Posted Feb 14, 2014 by Martin Armstrong
QUESTION: Mr. Armstrong; I read somewhere that neither gold nor silver were the actual unit of account in Rome. Is that true? And what did that mean?
ANSWER: The “unit of account” in Rome began as bronze. The earliest money was just lumps of bronze that has practical value for it could be shaped into weapons or tools. Previously, money was cattle as it remains in many parts of Africa to this very day. The cattle in Africa are not eaten – they are the long-horn type. They are prized. The owner walks around with a band on his arm for each animal he owns displaying his wealth for status.
Despite the introduction of gold and silver that were first used in international trade – it was bronze which continued to be the main currency. Even during the beginning of the Imperial Era, bronze was still the unit of account even though silver was now the common currency for transactions. The Sestertius was used as the standard unit of account, and it is represented on inscriptions with the monogram HS. Large values were recorded in terms of sestertium milia, thousands of Sestertii, with the milia often omitted and implied. The super rich military general and politician of the late Roman Republic, Crassus who fought in the war to defeat Spartacus and funded Julius Caesar, was said by Pliny the Elder to have had ‘estates worth 200 million sesterces’.
A loaf of bread cost roughly half a Sestertius, and a sextarius (~0.5 liter) of wine varied based upon quality from less than half to more than one Sestertius. One modius (6.67 kg) of wheat in 79 AD Pompeii cost 7 Sestertii, whereas a modius of rye 3 Sestertii, a bucket cost 2 Sestertii, a tunic cost 15 Sestertii, and a donkey was 500 Sestertii all according to records that have survived. Records unearthed from Pompeii show a slave being sold at auction for 6,252 Sestertii – that was quite a sum. A writing tablet from Londinium (Roman London), dated to c. 75–125 AD, records the sale of a Gallic slave girl called Fortunata for 600 Denarii that was equal to 2,400 Sestertii.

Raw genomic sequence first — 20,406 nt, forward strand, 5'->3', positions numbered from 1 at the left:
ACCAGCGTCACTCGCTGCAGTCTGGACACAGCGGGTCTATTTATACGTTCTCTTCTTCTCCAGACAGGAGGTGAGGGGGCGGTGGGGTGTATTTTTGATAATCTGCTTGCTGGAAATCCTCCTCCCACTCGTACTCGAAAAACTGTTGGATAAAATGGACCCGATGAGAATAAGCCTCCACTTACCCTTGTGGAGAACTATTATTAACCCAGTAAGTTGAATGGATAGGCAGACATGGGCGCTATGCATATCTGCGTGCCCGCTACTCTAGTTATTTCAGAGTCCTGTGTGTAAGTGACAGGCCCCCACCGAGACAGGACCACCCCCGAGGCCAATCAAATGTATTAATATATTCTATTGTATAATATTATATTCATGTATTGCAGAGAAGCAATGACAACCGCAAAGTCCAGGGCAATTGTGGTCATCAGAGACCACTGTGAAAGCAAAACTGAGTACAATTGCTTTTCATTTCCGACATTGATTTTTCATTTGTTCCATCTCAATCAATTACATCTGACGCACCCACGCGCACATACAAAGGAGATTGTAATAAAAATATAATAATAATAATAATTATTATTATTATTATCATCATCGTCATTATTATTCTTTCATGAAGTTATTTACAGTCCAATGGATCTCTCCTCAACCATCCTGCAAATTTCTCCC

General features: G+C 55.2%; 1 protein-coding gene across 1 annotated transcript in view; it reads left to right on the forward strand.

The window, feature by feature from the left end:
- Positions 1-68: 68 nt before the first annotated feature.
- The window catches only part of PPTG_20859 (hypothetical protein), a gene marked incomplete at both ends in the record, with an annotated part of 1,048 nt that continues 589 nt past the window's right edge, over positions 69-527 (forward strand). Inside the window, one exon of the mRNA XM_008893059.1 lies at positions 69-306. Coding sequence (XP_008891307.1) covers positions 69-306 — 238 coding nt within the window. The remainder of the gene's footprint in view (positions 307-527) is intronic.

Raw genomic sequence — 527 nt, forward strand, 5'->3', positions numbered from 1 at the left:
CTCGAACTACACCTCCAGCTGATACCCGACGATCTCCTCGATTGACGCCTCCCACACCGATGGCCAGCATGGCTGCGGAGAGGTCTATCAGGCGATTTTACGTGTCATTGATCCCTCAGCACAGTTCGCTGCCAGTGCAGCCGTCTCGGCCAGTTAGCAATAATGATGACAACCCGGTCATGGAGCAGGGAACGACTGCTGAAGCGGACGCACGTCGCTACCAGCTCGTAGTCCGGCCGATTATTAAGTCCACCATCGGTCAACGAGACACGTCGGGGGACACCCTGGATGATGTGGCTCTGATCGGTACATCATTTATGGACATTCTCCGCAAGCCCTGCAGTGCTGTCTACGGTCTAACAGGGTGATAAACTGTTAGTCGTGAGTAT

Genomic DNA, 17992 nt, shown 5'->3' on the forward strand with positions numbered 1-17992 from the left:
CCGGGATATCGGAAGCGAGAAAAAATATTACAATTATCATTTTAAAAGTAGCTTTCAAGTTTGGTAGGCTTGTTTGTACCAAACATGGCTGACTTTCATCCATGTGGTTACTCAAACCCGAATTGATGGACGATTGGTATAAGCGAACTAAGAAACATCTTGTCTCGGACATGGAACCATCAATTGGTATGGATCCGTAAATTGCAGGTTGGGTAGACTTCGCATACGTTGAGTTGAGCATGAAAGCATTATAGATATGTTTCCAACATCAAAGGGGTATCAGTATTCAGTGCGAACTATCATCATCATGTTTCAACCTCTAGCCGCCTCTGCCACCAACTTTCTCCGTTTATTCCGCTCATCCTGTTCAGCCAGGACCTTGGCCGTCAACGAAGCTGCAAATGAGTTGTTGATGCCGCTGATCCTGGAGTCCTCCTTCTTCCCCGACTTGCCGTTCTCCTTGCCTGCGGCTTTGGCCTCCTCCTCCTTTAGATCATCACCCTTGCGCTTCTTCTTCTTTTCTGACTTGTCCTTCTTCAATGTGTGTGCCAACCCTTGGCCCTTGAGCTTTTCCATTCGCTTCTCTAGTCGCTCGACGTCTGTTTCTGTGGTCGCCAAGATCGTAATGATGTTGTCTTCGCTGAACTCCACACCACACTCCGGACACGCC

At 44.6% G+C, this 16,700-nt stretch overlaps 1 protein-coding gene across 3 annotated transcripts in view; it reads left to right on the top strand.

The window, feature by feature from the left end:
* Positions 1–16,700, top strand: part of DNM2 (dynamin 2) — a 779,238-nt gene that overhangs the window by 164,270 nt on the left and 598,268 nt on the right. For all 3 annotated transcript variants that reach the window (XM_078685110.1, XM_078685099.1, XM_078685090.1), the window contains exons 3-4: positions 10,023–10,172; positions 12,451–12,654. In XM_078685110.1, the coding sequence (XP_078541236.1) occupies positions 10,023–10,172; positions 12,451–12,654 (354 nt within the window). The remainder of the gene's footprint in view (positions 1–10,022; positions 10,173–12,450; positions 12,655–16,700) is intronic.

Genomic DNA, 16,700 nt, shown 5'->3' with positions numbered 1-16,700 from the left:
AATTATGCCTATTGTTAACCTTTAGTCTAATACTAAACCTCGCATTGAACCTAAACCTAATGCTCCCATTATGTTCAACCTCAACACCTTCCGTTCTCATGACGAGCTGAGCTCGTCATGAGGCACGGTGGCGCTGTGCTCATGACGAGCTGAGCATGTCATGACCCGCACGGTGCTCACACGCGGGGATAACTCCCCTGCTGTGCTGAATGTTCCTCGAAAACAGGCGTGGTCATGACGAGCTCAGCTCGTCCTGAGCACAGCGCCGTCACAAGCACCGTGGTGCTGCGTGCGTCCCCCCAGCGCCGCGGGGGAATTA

During the 1st century AD, the standard legionary soldier was paid 900 Sestertii per annum, rising to 1,200 under Domitian (81-96 AD), the equivalent of 3.3 Sestertii per day. From this amount, about half of this was deducted for living costs, with net to the soldier of about .1.5 Sestertii per day.
By the 3rd century, the silver had been debased with bronze and the sesterius was no longer even minted. During the reform of Diocletian he attempted to reintroduce both silver and bronze with the new bronze coin being the Folles.
The US dollar was once a lot of money. However, the dollar remains the unit of account. It is a concept of value used around the world just as Roman coins were in ancient times. Saint Patrick upon traveling to Ireland, discovered that the unit of account was a slave girl. That did not mean you dragged a bunch of girls behind you to go shopping. What it meant was that this was the UNIT OF ACCOUNT that was being judged and everything else was valued in proportion to the value of a slave girl. Indeed, after the fall of Rome, the UNIT OF ACCOUNT became a slave girl in Britain and Ireland and this is why Saint Patrick wrote that his expenses were the cost of 15 humans. Without Rome, something had to emerge as the new standard of value by which everything else is measured.
Many cheer Bitcoin, yet it is being valued in terms of dollars that demonstrates that dollars will remain as the UNIT OF ACCOUNT. Even gold is measured in dollars. So for all the words of hate hurled at the dollar, they still measure everything in dollars – the world’s UNIT OF ACCOUNT as was the Roman Sesterius.